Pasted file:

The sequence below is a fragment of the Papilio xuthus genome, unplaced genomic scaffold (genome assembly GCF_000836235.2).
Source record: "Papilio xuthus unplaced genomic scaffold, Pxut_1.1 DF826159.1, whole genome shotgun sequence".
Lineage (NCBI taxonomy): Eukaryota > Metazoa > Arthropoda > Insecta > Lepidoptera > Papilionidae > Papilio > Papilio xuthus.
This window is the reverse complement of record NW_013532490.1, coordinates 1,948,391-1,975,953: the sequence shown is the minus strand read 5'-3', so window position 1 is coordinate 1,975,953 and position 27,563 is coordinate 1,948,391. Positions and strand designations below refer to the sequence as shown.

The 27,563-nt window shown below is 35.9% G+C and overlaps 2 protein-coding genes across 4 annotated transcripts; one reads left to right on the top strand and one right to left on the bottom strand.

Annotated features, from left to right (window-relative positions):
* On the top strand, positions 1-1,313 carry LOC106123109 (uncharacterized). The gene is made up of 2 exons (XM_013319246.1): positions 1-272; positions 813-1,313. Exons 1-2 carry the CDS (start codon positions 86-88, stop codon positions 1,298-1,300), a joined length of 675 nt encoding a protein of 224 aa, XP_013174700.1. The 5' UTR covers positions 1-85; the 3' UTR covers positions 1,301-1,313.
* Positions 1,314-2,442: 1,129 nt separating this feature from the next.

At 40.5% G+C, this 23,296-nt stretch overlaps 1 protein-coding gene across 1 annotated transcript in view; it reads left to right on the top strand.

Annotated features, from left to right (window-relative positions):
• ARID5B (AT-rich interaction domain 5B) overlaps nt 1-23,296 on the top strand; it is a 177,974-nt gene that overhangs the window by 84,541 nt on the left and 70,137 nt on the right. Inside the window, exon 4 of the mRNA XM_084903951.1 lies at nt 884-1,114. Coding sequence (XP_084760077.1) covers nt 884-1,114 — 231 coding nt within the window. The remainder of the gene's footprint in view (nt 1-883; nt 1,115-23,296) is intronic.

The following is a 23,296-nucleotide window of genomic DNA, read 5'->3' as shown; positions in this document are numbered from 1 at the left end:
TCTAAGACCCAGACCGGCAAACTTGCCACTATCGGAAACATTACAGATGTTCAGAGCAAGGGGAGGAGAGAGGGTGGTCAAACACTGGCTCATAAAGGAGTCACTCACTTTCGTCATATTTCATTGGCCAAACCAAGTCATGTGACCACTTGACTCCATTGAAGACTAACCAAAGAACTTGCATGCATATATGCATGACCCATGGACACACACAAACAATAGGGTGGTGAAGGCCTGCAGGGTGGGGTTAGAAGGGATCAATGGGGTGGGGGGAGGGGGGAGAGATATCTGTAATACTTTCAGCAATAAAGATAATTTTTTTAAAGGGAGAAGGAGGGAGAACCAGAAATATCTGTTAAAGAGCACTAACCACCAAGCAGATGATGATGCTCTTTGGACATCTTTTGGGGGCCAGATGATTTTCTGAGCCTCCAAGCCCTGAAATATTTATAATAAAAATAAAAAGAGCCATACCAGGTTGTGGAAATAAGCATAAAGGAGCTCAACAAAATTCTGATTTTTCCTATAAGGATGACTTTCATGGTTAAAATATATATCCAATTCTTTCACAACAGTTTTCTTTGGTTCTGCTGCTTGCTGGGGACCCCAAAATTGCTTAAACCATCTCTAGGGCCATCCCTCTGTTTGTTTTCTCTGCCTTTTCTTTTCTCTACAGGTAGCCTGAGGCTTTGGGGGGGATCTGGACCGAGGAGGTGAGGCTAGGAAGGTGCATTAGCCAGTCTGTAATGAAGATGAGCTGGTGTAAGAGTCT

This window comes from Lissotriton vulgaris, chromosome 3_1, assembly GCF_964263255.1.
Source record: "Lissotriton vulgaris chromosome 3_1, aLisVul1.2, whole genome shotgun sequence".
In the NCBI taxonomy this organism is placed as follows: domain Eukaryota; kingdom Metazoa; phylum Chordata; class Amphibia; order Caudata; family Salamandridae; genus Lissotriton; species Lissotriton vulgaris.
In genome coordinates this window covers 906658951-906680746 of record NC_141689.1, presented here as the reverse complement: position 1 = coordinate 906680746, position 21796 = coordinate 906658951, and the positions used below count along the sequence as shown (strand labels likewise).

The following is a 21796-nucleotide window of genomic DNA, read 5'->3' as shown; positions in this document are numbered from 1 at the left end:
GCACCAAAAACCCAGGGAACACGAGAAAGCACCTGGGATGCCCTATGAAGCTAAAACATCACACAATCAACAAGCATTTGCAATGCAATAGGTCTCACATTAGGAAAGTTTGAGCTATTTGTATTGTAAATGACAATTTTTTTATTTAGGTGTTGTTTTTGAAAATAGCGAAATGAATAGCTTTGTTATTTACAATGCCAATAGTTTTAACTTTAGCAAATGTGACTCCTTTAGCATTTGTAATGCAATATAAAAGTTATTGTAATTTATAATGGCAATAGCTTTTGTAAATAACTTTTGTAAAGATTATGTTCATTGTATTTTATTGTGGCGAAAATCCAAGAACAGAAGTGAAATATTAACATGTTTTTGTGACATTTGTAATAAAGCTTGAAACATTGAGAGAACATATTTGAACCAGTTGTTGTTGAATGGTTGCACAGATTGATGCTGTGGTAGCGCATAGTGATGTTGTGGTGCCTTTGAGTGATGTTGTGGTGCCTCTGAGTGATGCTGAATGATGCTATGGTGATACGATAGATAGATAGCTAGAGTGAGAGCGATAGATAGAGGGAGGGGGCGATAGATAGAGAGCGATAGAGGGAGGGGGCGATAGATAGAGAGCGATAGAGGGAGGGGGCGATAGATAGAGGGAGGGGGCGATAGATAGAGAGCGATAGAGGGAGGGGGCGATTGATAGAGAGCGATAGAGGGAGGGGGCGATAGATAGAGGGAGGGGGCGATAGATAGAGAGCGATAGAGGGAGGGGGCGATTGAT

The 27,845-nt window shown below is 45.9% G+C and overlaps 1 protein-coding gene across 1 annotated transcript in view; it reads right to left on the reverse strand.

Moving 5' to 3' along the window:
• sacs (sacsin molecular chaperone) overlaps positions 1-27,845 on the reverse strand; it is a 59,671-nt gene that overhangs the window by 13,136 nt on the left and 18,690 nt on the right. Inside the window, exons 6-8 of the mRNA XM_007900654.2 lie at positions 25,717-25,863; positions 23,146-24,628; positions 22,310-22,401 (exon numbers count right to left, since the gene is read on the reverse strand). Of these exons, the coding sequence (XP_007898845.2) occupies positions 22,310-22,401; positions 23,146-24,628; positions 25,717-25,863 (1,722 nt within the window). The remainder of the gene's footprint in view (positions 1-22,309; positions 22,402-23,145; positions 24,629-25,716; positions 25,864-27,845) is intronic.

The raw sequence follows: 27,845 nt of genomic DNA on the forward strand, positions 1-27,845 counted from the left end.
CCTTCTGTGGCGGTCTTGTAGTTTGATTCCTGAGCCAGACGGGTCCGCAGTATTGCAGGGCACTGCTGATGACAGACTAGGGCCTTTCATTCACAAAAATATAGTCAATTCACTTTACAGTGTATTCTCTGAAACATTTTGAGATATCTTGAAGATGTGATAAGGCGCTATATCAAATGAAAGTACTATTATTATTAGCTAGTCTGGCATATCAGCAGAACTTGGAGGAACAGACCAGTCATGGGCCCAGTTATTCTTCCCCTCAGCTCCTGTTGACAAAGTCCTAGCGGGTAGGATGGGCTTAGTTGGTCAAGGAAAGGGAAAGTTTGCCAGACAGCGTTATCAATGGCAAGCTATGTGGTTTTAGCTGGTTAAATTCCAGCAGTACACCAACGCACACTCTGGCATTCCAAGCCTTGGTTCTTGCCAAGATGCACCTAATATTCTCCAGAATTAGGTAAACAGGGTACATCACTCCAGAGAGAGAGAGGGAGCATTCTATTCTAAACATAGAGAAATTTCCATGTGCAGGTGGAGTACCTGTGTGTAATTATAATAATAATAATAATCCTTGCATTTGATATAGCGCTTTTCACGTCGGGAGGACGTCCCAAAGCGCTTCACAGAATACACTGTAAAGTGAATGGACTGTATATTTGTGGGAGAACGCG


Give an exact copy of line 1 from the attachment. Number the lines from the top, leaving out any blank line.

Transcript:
The sequence below is a fragment of the Papilio xuthus genome, unplaced genomic scaffold (genome assembly GCF_000836235.2).